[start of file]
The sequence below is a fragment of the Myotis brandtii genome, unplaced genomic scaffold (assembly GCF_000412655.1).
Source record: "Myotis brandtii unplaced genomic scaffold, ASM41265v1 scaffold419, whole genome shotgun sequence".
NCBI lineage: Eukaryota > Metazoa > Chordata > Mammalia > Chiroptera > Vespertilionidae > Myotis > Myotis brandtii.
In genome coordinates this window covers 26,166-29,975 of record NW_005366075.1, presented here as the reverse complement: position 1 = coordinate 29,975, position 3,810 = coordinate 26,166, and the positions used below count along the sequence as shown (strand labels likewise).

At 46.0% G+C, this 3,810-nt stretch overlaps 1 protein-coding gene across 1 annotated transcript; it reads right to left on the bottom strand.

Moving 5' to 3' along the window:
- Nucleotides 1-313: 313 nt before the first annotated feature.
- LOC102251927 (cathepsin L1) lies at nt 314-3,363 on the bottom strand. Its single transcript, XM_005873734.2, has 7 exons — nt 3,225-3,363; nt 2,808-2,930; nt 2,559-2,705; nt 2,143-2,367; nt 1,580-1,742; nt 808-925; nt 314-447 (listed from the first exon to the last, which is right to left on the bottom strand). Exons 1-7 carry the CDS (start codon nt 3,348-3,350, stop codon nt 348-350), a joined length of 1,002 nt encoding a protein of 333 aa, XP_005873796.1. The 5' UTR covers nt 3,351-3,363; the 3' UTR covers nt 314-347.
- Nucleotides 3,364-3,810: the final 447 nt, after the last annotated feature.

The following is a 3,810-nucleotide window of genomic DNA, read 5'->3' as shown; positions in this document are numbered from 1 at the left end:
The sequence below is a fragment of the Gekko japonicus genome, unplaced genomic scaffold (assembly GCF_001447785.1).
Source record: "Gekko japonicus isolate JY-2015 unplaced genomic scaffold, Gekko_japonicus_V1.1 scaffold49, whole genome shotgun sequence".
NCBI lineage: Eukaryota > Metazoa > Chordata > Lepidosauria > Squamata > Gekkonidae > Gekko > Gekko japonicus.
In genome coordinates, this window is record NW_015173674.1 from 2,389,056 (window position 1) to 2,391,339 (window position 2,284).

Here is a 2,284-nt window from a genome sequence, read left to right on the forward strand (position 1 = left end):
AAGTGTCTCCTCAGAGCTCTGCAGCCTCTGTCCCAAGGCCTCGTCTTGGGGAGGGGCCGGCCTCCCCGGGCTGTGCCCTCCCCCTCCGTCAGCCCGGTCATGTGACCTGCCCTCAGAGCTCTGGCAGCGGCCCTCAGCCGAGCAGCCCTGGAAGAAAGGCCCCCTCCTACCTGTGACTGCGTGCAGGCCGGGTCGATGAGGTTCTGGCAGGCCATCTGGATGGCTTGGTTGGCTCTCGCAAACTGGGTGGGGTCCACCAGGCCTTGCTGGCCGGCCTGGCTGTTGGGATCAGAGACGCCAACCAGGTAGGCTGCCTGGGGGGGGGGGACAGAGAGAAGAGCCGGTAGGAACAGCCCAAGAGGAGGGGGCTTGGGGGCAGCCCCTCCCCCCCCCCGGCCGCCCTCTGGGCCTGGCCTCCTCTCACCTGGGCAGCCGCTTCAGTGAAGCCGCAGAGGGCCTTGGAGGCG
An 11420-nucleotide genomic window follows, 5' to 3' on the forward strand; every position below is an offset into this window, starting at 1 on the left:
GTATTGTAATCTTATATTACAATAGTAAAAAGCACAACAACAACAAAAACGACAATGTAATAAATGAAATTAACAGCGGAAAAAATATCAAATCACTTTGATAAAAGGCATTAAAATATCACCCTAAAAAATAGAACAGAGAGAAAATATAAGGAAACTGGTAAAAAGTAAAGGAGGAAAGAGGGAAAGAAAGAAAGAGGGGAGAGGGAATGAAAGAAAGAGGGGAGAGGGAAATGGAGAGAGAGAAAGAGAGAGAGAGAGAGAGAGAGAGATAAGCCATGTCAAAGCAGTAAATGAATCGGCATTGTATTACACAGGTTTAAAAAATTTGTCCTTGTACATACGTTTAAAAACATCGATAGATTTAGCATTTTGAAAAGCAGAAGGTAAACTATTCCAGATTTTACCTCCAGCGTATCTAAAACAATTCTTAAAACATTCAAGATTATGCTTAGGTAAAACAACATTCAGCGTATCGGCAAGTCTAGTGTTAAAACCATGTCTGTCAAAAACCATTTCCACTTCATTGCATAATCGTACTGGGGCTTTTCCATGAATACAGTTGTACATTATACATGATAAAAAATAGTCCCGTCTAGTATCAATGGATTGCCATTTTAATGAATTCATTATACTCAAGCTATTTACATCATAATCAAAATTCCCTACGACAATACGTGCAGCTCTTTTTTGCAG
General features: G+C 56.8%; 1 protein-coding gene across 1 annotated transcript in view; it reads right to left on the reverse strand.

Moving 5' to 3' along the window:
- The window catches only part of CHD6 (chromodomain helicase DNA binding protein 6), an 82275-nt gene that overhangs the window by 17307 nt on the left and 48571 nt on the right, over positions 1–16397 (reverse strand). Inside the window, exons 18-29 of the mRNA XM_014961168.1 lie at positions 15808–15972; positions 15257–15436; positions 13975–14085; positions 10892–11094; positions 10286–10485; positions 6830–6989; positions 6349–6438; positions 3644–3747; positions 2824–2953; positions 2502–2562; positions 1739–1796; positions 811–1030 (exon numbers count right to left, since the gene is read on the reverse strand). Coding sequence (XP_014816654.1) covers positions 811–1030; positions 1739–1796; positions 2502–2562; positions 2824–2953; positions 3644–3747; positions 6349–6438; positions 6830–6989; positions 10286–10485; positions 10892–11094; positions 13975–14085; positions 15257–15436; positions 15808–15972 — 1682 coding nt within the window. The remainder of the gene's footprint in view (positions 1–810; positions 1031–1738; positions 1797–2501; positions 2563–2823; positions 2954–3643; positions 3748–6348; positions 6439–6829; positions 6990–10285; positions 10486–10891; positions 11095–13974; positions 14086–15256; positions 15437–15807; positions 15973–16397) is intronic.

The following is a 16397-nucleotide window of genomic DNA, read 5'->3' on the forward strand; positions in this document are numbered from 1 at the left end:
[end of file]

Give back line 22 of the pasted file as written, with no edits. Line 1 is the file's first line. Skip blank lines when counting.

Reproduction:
The following is a 16397-nucleotide window of genomic DNA, read 5'->3' on the forward strand; positions in this document are numbered from 1 at the left end: